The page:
Editors' ChoiceGenetics

Testing Complex Genetic Interactions for Complex Diseases

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Science Translational Medicine  15 Jun 2011:
Vol. 3, Issue 87, pp. 87ec90
DOI: 10.1126/scitranslmed.3002752

Although some notable diseases, such as cystic fibrosis, are caused by mutations in a single gene, most complex diseases, such as diabetes or osteoporosis, develop through the interaction of multiple genes. However, in the search for genes that cause complex diseases, testing biological hypotheses has been limited by both statistical methods and computational power. This limitation is especially apparent when two or more genes are likely to interact synergistically—for example, if the gene encodes ligand-receptor pairs or other proteins that function in the same biochemical pathway. Genome-wide genotyping can now provide hundreds of thousands of data points on genetic polymorphisms with which to test the hypotheses that any of the genes they represent is associated with disease. But testing for all of possible synergies has been blocked by the computational demands of conducting the enormous number of statistical tests required even for pairs of genetic variations (much less for trios or higher-order interactions). Li et al. present a method for proceeding in a stepwise fashion through the myriad statistical associations that include both direct effects (of a single genetic variation acting alone) and genetic interactions among multiple genetic variants.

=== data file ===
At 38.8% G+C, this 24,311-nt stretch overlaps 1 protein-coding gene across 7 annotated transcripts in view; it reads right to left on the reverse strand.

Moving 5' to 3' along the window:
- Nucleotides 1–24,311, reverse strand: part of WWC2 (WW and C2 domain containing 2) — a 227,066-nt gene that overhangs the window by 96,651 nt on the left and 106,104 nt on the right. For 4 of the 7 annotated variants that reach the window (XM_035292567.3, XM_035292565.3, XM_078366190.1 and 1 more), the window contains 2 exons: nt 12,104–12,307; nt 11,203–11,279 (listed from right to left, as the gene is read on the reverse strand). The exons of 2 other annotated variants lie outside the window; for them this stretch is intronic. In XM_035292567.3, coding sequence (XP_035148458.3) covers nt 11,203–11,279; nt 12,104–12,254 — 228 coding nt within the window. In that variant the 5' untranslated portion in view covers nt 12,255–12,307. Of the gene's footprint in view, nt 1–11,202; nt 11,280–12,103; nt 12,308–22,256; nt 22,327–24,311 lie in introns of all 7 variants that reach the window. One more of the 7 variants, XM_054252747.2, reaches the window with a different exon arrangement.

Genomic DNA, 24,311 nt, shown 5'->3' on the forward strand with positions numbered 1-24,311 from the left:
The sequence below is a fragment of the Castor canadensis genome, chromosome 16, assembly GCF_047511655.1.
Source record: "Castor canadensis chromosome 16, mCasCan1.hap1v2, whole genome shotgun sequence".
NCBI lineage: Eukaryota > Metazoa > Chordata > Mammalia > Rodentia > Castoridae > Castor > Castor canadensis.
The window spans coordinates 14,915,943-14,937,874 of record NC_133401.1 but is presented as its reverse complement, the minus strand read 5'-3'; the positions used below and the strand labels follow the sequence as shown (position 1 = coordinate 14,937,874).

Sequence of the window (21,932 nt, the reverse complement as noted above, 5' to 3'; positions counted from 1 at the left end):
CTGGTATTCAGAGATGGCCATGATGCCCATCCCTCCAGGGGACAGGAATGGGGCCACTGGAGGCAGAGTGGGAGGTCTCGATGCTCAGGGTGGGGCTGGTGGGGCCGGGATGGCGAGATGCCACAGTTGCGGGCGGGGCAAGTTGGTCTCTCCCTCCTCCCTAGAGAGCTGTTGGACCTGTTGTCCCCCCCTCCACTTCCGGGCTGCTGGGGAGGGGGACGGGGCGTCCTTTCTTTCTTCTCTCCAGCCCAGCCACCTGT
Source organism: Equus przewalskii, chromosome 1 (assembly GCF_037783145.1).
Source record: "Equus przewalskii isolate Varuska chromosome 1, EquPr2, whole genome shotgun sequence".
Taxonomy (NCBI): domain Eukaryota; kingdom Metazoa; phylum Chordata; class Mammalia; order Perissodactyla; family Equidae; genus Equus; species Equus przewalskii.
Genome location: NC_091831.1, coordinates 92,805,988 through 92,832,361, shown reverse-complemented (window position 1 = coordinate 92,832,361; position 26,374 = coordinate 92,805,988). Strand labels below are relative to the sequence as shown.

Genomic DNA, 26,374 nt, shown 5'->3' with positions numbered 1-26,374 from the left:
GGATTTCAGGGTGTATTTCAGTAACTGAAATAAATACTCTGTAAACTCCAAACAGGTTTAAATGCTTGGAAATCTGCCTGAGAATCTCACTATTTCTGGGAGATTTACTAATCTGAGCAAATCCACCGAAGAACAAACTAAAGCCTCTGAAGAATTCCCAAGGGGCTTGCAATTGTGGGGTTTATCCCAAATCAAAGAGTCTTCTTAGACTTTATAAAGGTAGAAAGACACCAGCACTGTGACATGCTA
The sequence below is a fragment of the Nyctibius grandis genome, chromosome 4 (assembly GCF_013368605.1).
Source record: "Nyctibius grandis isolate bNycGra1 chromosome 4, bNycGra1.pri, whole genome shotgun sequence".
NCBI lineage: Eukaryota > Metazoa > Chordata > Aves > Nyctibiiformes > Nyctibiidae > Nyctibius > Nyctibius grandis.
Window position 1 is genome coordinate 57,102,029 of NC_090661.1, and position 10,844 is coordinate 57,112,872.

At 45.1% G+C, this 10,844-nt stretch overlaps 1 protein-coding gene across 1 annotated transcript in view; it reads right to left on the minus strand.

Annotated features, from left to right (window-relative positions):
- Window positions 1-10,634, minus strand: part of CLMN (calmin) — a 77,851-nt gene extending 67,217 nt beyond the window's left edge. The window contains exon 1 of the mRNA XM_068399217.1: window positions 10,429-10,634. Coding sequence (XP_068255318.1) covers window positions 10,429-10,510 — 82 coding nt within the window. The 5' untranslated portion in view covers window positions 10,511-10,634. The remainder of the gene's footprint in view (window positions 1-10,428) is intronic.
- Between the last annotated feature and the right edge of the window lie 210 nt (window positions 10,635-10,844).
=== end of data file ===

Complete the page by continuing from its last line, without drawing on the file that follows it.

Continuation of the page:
Although methods such as the one developed by Li et al. can elucidate important players in the genetic cause of disease, testing multiple combinations of genetic variants also runs the risk of increasing type I error—the chance that a significant association (but one that is not reflective of true biology) will be found. Li et al. therefore focus on maximizing the sensitivity and specificity of their method using simulation studies designed to detect all true single effects as well as two- to four-locus interactions. They considered interactions that were additive (the true effect of variants taken together is greater or less than the sum of the effects of each of the variants alone), multiplicative (the effect of variants is greater or less than the product of their individual effects), or threshold (the effect of one variant is only seen when a certain variant at another locus is present). The ability to detect such interactions in large data sets has the potential to return biologically plausible and novel information about disease processes in the exquisitely complex reality of human populations.

M. Li et al., Detecting genetic interactions for quantitative traits with U-statistics. Genet. Epidemiol. 26 May 2011 (10.1002/gepi.20594). [Abstract]

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